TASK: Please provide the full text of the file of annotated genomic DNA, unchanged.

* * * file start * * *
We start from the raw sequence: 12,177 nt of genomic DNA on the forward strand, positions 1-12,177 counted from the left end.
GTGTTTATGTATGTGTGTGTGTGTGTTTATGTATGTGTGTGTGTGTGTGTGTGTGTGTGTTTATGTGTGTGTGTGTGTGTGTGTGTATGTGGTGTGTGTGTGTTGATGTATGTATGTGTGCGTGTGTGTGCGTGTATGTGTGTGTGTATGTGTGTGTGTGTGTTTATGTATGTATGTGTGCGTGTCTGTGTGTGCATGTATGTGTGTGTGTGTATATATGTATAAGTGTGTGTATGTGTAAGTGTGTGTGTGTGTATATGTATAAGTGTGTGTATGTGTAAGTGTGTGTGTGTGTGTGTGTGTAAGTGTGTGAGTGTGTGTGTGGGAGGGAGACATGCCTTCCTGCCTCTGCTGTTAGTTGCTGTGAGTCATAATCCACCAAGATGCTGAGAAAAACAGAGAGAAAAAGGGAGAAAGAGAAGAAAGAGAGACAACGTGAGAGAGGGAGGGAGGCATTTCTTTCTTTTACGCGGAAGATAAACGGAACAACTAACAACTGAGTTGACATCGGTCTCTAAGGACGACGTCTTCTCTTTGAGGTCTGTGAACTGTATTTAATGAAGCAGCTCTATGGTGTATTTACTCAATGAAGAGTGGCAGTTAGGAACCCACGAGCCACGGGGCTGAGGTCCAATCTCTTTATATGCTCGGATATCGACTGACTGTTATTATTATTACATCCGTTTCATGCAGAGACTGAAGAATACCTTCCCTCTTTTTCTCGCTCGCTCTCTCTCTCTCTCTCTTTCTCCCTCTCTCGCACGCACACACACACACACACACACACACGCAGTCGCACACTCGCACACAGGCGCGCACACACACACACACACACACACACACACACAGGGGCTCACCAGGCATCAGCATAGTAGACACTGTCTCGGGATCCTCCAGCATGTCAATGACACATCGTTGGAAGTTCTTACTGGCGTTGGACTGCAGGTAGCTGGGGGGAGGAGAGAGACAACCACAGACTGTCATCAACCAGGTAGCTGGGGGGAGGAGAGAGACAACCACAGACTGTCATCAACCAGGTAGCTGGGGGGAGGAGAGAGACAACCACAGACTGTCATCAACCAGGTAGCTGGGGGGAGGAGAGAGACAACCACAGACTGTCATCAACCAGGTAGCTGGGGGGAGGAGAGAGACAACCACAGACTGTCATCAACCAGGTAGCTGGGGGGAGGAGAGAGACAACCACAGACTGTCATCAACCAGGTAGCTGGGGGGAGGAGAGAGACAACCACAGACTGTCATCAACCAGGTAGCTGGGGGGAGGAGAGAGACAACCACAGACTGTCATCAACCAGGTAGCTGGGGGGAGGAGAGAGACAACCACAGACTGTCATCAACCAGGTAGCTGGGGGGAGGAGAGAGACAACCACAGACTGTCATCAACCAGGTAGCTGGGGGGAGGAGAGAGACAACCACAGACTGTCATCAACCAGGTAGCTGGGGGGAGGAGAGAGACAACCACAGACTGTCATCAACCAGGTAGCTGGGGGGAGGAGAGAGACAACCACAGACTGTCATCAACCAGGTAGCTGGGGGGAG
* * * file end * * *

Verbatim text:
We start from the raw sequence: 12,177 nt of genomic DNA on the forward strand, positions 1-12,177 counted from the left end.
GTGTTTATGTATGTGTGTGTGTGTGTTTATGTATGTGTGTGTGTGTGTGTGTGTGTGTGTTTATGTGTGTGTGTGTGTGTGTGTGTATGTGGTGTGTGTGTGTTGATGTATGTATGTGTGCGTGTGTGTGCGTGTATGTGTGTGTGTATGTGTGTGTGTGTGTTTATGTATGTATGTGTGCGTGTCTGTGTGTGCATGTATGTGTGTGTGTGTATATATGTATAAGTGTGTGTATGTGTAAGTGTGTGTGTGTGTATATGTATAAGTGTGTGTATGTGTAAGTGTGTGTGTGTGTGTGTGTGTAAGTGTGTGAGTGTGTGTGTGGGAGGGAGACATGCCTTCCTGCCTCTGCTGTTAGTTGCTGTGAGTCATAATCCACCAAGATGCTGAGAAAAACAGAGAGAAAAAGGGAGAAAGAGAAGAAAGAGAGACAACGTGAGAGAGGGAGGGAGGCATTTCTTTCTTTTACGCGGAAGATAAACGGAACAACTAACAACTGAGTTGACATCGGTCTCTAAGGACGACGTCTTCTCTTTGAGGTCTGTGAACTGTATTTAATGAAGCAGCTCTATGGTGTATTTACTCAATGAAGAGTGGCAGTTAGGAACCCACGAGCCACGGGGCTGAGGTCCAATCTCTTTATATGCTCGGATATCGACTGACTGTTATTATTATTACATCCGTTTCATGCAGAGACTGAAGAATACCTTCCCTCTTTTTCTCGCTCGCTCTCTCTCTCTCTCTCTTTCTCCCTCTCTCGCACGCACACACACACACACACACACACACGCAGTCGCACACTCGCACACAGGCGCGCACACACACACACACACACACACACACACACAGGGGCTCACCAGGCATCAGCATAGTAGACACTGTCTCGGGATCCTCCAGCATGTCAATGACACATCGTTGGAAGTTCTTACTGGCGTTGGACTGCAGGTAGCTGGGGGGAGGAGAGAGACAACCACAGACTGTCATCAACCAGGTAGCTGGGGGGAGGAGAGAGACAACCACAGACTGTCATCAACCAGGTAGCTGGGGGGAGGAGAGAGACAACCACAGACTGTCATCAACCAGGTAGCTGGGGGGAGGAGAGAGACAACCACAGACTGTCATCAACCAGGTAGCTGGGGGGAGGAGAGAGACAACCACAGACTGTCATCAACCAGGTAGCTGGGGGGAGGAGAGAGACAACCACAGACTGTCATCAACCAGGTAGCTGGGGGGAGGAGAGAGACAACCACAGACTGTCATCAACCAGGTAGCTGGGGGGAGGAGAGAGACAACCACAGACTGTCATCAACCAGGTAGCTGGGGGGAGGAGAGAGACAACCACAGACTGTCATCAACCAGGTAGCTGGGGGGAGGAGAGAGACAACCACAGACTGTCATCAACCAGGTAGCTGGGGGGAGGAGAGAGACAACCACAGACTGTCATCAACCAGGTAGCTGGGGGGAGGAGAGAGACAACCACAGACTGTCATCAACCAGGTAGCTGGGGGGAGGAGAGAGACAACCACAGACTGTCATCAACCAGGTAGCTGGGGGGAG